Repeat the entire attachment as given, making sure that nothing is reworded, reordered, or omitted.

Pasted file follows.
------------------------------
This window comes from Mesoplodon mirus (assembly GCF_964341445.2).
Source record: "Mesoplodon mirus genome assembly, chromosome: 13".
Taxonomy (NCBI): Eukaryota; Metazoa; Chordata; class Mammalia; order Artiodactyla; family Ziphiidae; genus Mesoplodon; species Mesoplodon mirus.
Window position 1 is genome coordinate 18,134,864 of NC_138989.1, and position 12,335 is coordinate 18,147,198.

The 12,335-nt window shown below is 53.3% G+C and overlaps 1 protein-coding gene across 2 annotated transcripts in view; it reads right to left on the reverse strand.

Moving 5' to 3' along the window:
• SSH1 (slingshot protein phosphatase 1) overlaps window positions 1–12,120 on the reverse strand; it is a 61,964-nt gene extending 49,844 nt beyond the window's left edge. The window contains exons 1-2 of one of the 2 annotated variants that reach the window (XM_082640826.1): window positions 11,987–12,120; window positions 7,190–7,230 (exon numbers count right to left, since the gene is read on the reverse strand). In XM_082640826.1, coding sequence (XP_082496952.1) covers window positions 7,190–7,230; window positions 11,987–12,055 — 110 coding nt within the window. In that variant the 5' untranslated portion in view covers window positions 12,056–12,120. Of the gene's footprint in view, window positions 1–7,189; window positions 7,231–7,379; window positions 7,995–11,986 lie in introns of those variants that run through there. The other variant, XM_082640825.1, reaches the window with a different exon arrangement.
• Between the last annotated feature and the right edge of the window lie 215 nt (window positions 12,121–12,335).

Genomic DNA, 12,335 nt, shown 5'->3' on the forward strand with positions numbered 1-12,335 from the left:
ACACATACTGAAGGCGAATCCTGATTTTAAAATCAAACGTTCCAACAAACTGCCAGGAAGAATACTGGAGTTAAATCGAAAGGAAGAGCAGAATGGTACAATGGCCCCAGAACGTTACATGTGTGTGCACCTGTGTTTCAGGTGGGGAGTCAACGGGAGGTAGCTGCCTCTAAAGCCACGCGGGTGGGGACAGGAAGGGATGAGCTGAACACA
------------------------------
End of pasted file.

This window comes from Mesoplodon mirus (assembly GCF_964341445.2).
Source record: "Mesoplodon mirus genome assembly, chromosome: 13".
Taxonomy (NCBI): Eukaryota; Metazoa; Chordata; class Mammalia; order Artiodactyla; family Ziphiidae; genus Mesoplodon; species Mesoplodon mirus.
Window position 1 is genome coordinate 18,134,864 of NC_138989.1, and position 12,335 is coordinate 18,147,198.

The 12,335-nt window shown below is 53.3% G+C and overlaps 1 protein-coding gene across 2 annotated transcripts in view; it reads right to left on the reverse strand.

Moving 5' to 3' along the window:
• SSH1 (slingshot protein phosphatase 1) overlaps window positions 1–12,120 on the reverse strand; it is a 61,964-nt gene extending 49,844 nt beyond the window's left edge. The window contains exons 1-2 of one of the 2 annotated variants that reach the window (XM_082640826.1): window positions 11,987–12,120; window positions 7,190–7,230 (exon numbers count right to left, since the gene is read on the reverse strand). In XM_082640826.1, coding sequence (XP_082496952.1) covers window positions 7,190–7,230; window positions 11,987–12,055 — 110 coding nt within the window. In that variant the 5' untranslated portion in view covers window positions 12,056–12,120. Of the gene's footprint in view, window positions 1–7,189; window positions 7,231–7,379; window positions 7,995–11,986 lie in introns of those variants that run through there. The other variant, XM_082640825.1, reaches the window with a different exon arrangement.
• Between the last annotated feature and the right edge of the window lie 215 nt (window positions 12,121–12,335).

Genomic DNA, 12,335 nt, shown 5'->3' on the forward strand with positions numbered 1-12,335 from the left:
ACACATACTGAAGGCGAATCCTGATTTTAAAATCAAACGTTCCAACAAACTGCCAGGAAGAATACTGGAGTTAAATCGAAAGGAAGAGCAGAATGGTACAATGGCCCCAGAACGTTACATGTGTGTGCACCTGTGTTTCAGGTGGGGAGTCAACGGGAGGTAGCTGCCTCTAAAGCCACGCGGGTGGGGACAGGAAGGGATGAGCTGAACACA